The fact that the property has previously been insured under the Minnesota FAIR Plan.
Other Types of HO Policies
Variations of these common homeowner policies are available for other types of dwellings. They include:
- Renter’s or tenant’s policy
The standard renter’s policy insures your personal property against the expanded list of perils named in the HO-2 policy, and also includes liability coverage; it does not, of course, cover the actual building or other structures, which are the responsibility of the owner.
- Mobile home policy
This provides basically the same type of cover- age as the common HO policies described above. Premiums are usually higher because of the greater susceptibility of mobile homes to wind damage.
- Condominium owner’s policy
The condominium association buys insurance covering the building and other structures. The owner of the condominium unit, therefore, usually buys a policy similar to the renter’s policy in that it principally provides personal property and liability coverage. You should check with the condominium association, however, to determine the extent of its cover- age. Typically, the association’s insurance covers only the exterior walls, and damage to such items as bathroom fixtures, kitchen cabinets, and carpet would need to be covered by your policy.
Actual Cash Value coverage
Often termed HO-8 is similar to HO-1 in providing both property and liability coverage for some 11 named perils, but it differs from most HO policies sold today in that it covers repairs or reimburses based on Actual Cash Value—not replacement or rebuilding costs. This type of cover- age is often sold to cover older homes that have some architectural or other features that make their replacement cost significantly higher than their market value. It also is commonly sold to those who cannot afford or qualify for the more comprehensive HO policies described above.
Guaranteed Replacement Cost
This means that if your home is destroyed by a covered loss, some companies, such as West Bend, will pay to replace it even if the cost to do so is higher than the limits on your policy.
To read more on actual cash value and replacment cost, and trying to determine what kind of property coverage is right for you, click here.
On many homeowners' policies, detached structures like sheds or garages, as well as your personal property and loss of use of your property, have separate limits of insurance. Talk with us to find a company that offers blanket coverage, or one limit, for all of them.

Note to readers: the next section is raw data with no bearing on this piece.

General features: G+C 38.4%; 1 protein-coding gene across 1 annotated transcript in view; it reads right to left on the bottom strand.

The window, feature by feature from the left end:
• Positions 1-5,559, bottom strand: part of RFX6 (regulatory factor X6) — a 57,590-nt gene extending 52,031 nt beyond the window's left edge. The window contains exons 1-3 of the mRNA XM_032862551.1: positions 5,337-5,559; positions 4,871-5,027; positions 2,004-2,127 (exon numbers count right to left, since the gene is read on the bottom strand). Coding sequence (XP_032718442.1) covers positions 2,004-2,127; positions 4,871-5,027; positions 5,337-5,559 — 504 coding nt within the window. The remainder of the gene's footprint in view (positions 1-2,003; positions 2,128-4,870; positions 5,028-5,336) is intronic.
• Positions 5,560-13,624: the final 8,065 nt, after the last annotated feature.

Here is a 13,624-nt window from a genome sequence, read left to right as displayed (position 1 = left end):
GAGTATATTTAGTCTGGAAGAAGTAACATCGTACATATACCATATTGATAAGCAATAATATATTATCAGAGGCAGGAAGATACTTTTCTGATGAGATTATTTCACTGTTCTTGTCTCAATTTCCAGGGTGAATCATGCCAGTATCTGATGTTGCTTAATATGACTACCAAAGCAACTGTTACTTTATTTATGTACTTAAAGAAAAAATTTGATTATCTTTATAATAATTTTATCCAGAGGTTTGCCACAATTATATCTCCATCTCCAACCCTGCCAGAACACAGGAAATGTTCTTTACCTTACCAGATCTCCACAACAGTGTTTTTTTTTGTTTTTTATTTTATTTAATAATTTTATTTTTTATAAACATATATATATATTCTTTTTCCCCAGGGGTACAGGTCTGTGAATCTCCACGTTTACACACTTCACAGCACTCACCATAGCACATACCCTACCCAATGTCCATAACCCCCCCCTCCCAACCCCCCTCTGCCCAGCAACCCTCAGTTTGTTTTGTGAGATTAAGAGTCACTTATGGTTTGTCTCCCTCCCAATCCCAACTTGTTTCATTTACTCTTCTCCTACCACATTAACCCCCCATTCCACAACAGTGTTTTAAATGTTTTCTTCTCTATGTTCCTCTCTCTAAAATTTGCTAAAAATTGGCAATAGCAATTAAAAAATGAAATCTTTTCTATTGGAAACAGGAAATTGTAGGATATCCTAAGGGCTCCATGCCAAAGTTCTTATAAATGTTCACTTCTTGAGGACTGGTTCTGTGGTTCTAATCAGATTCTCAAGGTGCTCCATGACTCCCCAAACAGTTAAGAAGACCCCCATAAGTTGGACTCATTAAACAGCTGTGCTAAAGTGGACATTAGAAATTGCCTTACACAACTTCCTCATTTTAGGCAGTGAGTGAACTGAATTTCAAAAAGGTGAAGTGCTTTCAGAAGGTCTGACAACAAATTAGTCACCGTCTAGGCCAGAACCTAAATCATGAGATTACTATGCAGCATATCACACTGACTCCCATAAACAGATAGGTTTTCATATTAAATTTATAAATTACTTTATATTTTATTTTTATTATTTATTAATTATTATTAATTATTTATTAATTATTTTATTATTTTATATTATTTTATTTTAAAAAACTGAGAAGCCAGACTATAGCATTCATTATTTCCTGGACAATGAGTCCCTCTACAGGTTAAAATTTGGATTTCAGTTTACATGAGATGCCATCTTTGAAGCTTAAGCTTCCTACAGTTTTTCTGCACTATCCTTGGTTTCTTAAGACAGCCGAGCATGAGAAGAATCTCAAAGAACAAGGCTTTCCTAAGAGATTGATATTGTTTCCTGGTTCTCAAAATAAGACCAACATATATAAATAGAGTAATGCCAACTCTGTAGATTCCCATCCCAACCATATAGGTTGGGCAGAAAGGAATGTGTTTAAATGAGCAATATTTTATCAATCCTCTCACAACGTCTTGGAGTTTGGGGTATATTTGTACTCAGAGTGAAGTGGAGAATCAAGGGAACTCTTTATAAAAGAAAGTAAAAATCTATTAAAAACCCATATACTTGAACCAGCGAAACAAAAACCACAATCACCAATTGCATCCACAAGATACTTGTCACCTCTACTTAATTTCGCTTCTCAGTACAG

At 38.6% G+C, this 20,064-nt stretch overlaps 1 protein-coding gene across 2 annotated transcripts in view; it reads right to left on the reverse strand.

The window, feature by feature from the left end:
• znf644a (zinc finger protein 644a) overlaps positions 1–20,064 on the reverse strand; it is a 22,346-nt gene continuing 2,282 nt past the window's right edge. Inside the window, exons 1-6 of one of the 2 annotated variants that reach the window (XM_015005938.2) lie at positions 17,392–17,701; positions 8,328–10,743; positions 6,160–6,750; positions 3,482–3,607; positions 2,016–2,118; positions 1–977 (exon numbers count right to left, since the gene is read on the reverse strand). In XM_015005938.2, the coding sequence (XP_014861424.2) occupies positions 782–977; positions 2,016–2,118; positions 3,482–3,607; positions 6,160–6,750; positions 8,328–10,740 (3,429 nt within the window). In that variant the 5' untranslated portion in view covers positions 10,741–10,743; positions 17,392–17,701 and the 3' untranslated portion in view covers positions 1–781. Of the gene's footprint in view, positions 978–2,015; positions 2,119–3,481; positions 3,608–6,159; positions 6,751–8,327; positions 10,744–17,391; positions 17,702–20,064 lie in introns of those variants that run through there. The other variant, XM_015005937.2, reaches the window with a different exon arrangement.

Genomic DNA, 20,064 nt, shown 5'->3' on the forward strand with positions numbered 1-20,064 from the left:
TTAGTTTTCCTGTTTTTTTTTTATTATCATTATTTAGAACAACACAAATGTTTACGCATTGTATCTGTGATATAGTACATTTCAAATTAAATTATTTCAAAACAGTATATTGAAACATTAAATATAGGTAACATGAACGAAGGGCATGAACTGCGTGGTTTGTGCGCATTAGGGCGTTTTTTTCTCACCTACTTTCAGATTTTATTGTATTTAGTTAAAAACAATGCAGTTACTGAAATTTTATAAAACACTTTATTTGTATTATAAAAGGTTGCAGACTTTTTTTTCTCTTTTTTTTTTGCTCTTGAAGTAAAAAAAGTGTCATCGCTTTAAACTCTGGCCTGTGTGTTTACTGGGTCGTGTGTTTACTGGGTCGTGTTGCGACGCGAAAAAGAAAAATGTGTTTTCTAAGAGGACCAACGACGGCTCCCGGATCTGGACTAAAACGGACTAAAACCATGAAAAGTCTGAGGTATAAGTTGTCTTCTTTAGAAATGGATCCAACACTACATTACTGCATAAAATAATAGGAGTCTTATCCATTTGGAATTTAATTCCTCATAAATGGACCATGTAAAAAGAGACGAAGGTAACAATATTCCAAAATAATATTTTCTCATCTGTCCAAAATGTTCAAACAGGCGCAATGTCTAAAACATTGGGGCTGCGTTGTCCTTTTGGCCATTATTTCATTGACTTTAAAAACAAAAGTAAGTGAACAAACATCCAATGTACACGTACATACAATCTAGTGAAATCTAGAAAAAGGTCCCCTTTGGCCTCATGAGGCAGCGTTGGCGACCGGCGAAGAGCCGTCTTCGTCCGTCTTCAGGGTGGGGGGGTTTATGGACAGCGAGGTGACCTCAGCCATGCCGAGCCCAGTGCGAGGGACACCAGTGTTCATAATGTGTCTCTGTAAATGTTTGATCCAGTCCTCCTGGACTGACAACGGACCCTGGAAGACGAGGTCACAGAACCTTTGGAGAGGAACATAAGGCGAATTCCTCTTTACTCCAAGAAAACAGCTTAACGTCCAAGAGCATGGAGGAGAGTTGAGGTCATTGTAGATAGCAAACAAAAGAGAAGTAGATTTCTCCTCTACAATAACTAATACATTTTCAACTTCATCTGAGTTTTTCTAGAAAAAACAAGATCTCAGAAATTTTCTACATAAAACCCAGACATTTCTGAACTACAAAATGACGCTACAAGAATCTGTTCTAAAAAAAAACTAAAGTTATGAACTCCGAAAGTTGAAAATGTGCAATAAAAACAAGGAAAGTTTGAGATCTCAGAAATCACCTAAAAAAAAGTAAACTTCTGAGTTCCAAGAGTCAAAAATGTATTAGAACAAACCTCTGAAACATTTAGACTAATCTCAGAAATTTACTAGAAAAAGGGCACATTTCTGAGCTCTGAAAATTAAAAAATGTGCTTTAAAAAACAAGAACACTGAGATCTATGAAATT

Common Gaps in your Policy
Check out our blog, to find out more information on common gaps in your Homeowner's policy.
It pays to be proactive
When reviewing your policy options, considering the following factors can help guide you to the appropriate amount of coverage for your needs.
- Determining adequate coverage
Creating a home inventory can help determine if you have enough coverage. If you have any special items like art, jewelry, consider if you need additional coverage. You also need to factor in coverage for a shed or pool. Those items might not be covered under your policy or might raise your liability.
- Actual Cash Value vs. Replacement Costs
If your policy provides “Actual Cash Value” the insurance company will pay you an amount equivalent to the current value of the property. Keep in mind, that you might be reimbursed for less than what you originally paid for the item.
With “Replacement Cost” the insurance company will pay you the “Actual cash value” upfront, then provide further reimbursement if the cost of replacement is more than the actual cash value.
In cases where there is a disagreement between you and the insurance company over the amount of the loss, Minnesota statute provides for resolving the dispute through an appraisal process. Ask your claim representative how to start the appraisal process.
- Raising your deductible to lower premium costs
Let's talk to see what discounts you qualify for and review if you could raise your deductible to decrease your premium costs.
- Assessing your risks
Floods and earthquakes are often not covered by a standard homeowners or renters policy. Determine your risk for these types of disasters and ask about available options. Visit www.floodsmart.gov for details on flood insurance.
- Determining your liability coverage
Coverage for $250,000 might sound like it would go a long way to protect your property, but once you factor in retirement accounts, savings, and your home's value you might need coverage beyond that amount. An umbrella policy can extend your liability coverage above the amount that you might find in a basic homeowner's policy.
- Review your coverage annually
Insurance companies may change policy terms at renewal, but they must notify you first. We will proactively review your information on a regualr basis. It is also important to read all notices and information sent from your insurance company.
Things to consider when looking for homeowners insurance
How much will it cost to rebuild my house and replace my belongings if they are damaged or destroyed? Do you offer actual cash value or guaranteed replacement cost?
Do you offer blanket coverage? How are my sheds and outbuildings covered?
Does the insurance company have a good reputation for customer service? Is it known for paying claims fairly and promptly?
What discounts are available? Let's talk about multiple policy, security system and fire resistance discounts.
What's the process for filing and settling a claim? Ask who to call and what happens after you file a claim.
Should I carry umbrella insurance? The answer should almost always be 'yes'.
Contact us today for more information, or to help you get home insurance quote comparisons for several companies with just one call! Experience the value of YOUR local independent insurance agency, conveniently located in Lake Elmo near the border of Woodbury and Oakdale.
This information is brought to you with the assistance of the Minnesota Commerce Department.